The suicide rate keeps going up, which is odd for a society that's this wealthy and well off. It's not that the suicide is increasing among the very poor. It's actually increasing among the affluent. That, to me, says there's something literally deadly about social isolation, the kind of individualism that typifies our modern society.
psychology  war  sociology  from instapaper
september 2016 by ayjay
The End of Just War: Why Christian Realism Requires Nonviolence
Yet it is by no means clear if just war reflection can be yoked consistently to Niebuhrian realism. Augustine's and Luther's "realism" presupposed there was another city that at least could call into question state powers. For Niebuhr, realism names the development of states and an international nation-state system that cannot be challenged. Niebuhrian realism assumes that war is a permanent reality for the relation between states because no overriding authority exists that might make war analogous to the police function of the state. Therefore each political society has the right to wage war because it is assumed to do so is part of its divinely ordained work of preservation.

"Realism," therefore, names the reality that at the end of the day, in the world of international relations, the nations with the largest army get to determine what counts for "justice." To use Augustine or Luther to justify this understanding of "realism" is in effect to turn a description into a recommendation. [...]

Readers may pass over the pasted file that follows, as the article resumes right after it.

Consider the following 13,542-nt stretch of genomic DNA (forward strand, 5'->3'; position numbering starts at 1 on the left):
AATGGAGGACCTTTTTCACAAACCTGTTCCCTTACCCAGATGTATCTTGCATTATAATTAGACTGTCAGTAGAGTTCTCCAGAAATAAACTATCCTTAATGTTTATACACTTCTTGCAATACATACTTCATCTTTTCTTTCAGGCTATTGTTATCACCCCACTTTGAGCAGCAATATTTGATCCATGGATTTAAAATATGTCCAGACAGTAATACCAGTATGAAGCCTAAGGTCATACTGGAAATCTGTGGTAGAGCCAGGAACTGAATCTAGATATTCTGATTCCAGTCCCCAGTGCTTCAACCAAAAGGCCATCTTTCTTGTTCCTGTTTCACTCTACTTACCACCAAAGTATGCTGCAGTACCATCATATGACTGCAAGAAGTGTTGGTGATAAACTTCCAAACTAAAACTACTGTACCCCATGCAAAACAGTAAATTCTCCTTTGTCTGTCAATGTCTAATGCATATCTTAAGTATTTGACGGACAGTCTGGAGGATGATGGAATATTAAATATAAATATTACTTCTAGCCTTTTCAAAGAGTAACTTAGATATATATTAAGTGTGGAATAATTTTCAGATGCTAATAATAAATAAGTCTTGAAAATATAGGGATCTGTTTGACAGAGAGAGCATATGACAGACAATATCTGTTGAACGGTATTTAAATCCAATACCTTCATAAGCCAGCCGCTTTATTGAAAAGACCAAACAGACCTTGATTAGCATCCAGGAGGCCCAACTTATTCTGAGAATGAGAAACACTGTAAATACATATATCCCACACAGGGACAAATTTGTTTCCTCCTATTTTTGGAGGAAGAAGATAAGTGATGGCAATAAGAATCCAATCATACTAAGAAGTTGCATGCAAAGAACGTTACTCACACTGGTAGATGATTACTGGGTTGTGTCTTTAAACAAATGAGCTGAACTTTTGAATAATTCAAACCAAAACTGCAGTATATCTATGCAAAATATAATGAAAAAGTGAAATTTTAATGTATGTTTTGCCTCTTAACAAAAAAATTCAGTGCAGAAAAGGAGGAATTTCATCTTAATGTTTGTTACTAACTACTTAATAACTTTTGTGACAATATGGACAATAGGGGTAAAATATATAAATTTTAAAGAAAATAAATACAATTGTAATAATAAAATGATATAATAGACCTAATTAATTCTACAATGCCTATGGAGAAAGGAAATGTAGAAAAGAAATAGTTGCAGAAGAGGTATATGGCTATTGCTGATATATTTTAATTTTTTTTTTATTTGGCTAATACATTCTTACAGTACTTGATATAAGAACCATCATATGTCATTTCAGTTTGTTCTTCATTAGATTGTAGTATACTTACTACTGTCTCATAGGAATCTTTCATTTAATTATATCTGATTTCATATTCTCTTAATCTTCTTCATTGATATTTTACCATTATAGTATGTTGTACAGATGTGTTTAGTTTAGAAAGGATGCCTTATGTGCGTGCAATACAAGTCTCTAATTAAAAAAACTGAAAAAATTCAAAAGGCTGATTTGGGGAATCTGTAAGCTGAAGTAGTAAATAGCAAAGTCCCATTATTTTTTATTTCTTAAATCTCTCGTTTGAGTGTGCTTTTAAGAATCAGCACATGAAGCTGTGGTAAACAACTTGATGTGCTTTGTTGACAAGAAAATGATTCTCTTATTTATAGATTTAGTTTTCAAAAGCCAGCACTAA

Baer and Capizzi argue that a more adequate understanding of just war will combine a realist understanding of international politics with a commitment to international order by emphasizing the importance of just intention. This means that a war can be undertaken only if peace - understood as a concept for a more "embracing and stable order" - be the reason a state gives for going to war. The requirement that the intention for going to war be so understood is an expression of love for the enemy just to the extent that the lasting order be one that encompasses the interests of the enemy.

My first reaction to this suggestion is: And people say that pacifists are unrealistic?